Ferox is perfect for keeping your hands warm and your fingers free for using your smartphone, driving, or anything else that requires more dexterity than you get with a full mitten. And considering how fast these knit up, they make perfect gifts! You could knit a pair for everyone on your holiday list. To help celebrate the launch of this fantastic new pattern, we are having a giveaway! One lucky winner will get a digital copy of the Ferox pattern as well as one skein of Chunky Frosting in the colorway of their choice. Click here to enter!
As summer winds down, it's time to start planning your fall projects. Whether you knit or crochet, we're serving up two scrumptious cowl patterns to our newsletter subscribers - both are available for free when you sign up here!
Getting gauge in your knitting is the most important step in making garments and accessories that fit the way you intended. The key to getting gauge? Swatching done right. We've got a whole tutorial on exactly why gauge is important, and how to knit the best gauge swatch possible to ensure a gorgeous finished knit. Read on!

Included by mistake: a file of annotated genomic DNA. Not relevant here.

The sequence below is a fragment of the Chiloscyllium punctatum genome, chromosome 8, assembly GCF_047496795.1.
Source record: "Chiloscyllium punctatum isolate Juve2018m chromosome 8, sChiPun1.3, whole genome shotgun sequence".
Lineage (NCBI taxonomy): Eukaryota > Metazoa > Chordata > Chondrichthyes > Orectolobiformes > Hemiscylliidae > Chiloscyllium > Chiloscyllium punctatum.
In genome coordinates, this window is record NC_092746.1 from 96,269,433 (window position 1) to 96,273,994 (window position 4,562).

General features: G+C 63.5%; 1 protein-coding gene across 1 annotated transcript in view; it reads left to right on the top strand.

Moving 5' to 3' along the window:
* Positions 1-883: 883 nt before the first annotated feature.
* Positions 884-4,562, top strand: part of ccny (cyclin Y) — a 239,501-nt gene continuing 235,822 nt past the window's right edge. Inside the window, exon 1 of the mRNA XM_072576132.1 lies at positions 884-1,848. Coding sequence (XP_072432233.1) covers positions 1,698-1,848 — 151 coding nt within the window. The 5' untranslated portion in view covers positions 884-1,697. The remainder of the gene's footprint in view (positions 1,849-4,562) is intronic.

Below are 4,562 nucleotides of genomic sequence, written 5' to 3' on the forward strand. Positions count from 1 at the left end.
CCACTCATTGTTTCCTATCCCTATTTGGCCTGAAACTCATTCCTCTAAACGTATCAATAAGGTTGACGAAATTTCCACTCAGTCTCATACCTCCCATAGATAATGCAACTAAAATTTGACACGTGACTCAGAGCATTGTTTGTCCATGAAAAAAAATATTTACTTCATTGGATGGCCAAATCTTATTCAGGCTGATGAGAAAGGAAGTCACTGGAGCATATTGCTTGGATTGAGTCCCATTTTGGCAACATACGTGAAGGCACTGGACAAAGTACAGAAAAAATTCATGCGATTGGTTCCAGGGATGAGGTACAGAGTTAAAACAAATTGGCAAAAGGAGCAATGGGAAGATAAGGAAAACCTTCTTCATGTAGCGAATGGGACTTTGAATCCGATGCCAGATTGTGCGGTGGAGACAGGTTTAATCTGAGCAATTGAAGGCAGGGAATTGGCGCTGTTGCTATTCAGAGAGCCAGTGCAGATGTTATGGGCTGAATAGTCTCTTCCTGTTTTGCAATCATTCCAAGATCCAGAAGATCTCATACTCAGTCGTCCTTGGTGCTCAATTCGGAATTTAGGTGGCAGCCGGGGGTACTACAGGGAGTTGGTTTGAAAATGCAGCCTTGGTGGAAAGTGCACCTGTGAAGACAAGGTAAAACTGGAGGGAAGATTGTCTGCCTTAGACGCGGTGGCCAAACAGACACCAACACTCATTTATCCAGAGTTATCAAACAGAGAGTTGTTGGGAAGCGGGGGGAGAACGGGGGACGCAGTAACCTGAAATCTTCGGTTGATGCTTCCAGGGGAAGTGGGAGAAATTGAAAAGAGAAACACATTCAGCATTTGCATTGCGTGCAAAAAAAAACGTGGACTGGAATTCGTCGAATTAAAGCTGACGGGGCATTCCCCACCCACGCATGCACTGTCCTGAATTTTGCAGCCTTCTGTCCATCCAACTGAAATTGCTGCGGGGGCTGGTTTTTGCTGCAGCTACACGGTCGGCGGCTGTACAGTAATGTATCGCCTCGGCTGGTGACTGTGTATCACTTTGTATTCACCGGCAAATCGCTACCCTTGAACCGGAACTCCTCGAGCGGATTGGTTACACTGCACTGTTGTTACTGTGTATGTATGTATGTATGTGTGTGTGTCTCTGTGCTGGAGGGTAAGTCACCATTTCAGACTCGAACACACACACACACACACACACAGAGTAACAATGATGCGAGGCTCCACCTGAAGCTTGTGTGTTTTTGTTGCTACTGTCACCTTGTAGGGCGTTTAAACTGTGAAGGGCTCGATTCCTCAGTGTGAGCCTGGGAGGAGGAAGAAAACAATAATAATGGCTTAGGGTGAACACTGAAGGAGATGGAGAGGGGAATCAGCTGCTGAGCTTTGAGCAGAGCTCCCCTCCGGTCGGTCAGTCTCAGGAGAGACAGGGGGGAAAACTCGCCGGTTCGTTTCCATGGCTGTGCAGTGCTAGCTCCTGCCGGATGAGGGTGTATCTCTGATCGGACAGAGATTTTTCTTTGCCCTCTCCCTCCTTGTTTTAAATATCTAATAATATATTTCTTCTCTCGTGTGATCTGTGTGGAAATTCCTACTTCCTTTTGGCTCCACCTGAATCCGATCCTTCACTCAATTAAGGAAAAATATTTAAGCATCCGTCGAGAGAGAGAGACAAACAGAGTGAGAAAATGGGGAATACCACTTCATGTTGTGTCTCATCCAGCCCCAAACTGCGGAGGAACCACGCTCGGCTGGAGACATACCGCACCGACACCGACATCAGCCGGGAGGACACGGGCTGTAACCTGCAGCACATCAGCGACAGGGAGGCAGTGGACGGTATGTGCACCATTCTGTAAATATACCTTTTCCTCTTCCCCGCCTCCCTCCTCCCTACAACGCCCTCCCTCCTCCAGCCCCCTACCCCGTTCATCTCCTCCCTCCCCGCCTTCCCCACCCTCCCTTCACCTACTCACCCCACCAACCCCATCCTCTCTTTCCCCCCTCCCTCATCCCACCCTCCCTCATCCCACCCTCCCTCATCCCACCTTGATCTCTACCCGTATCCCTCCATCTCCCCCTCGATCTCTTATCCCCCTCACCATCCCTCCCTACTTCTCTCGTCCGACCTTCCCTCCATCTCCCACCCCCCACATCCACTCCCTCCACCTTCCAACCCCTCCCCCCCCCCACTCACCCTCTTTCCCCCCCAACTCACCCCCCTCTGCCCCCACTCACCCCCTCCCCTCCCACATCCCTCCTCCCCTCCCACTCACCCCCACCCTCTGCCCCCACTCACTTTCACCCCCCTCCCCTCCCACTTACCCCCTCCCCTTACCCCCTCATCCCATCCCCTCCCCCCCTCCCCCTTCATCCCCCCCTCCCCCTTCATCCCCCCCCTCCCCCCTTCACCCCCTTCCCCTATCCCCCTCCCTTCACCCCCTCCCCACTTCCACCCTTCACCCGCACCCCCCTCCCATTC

But What IS Gauge?
Also referred to as tension, gauge means the number of stitches per inch. To get a good fit, you need to know and understand how many stitches you are getting per inch across (horizontally), and from top to bottom (vertical stitches per inch, also called row gauge). Generally speaking, the thinner the yarn, the smaller the knitting needle used with it. The smaller the needle, the more stitches you will get per inch.
Why Gauge is so Important
Knitting instructions include a section about gauge where they tell you that the measurements of the pattern results are based on a gauge of X number of stitches per inch and X number of rows, typically in a 4" measurement. If you have more stitches per inch than the gauge specified, your knit will turn out smaller than expected. If you have fewer stitches per inch than specified in the pattern, your knit will turn out much bigger than expected. For example, if you are knitting a sweater that is meant to be 40 inches in circumference, and the gauge specified is 5 stitches per inch (or 20 stitches across 4 inches), if you are getting 4 stitches per inch, and the pattern says to cast on for 200 stitches, then you will end up with a circumference of 50 inches, not 40.
How to Keep Track of Which Needle was Used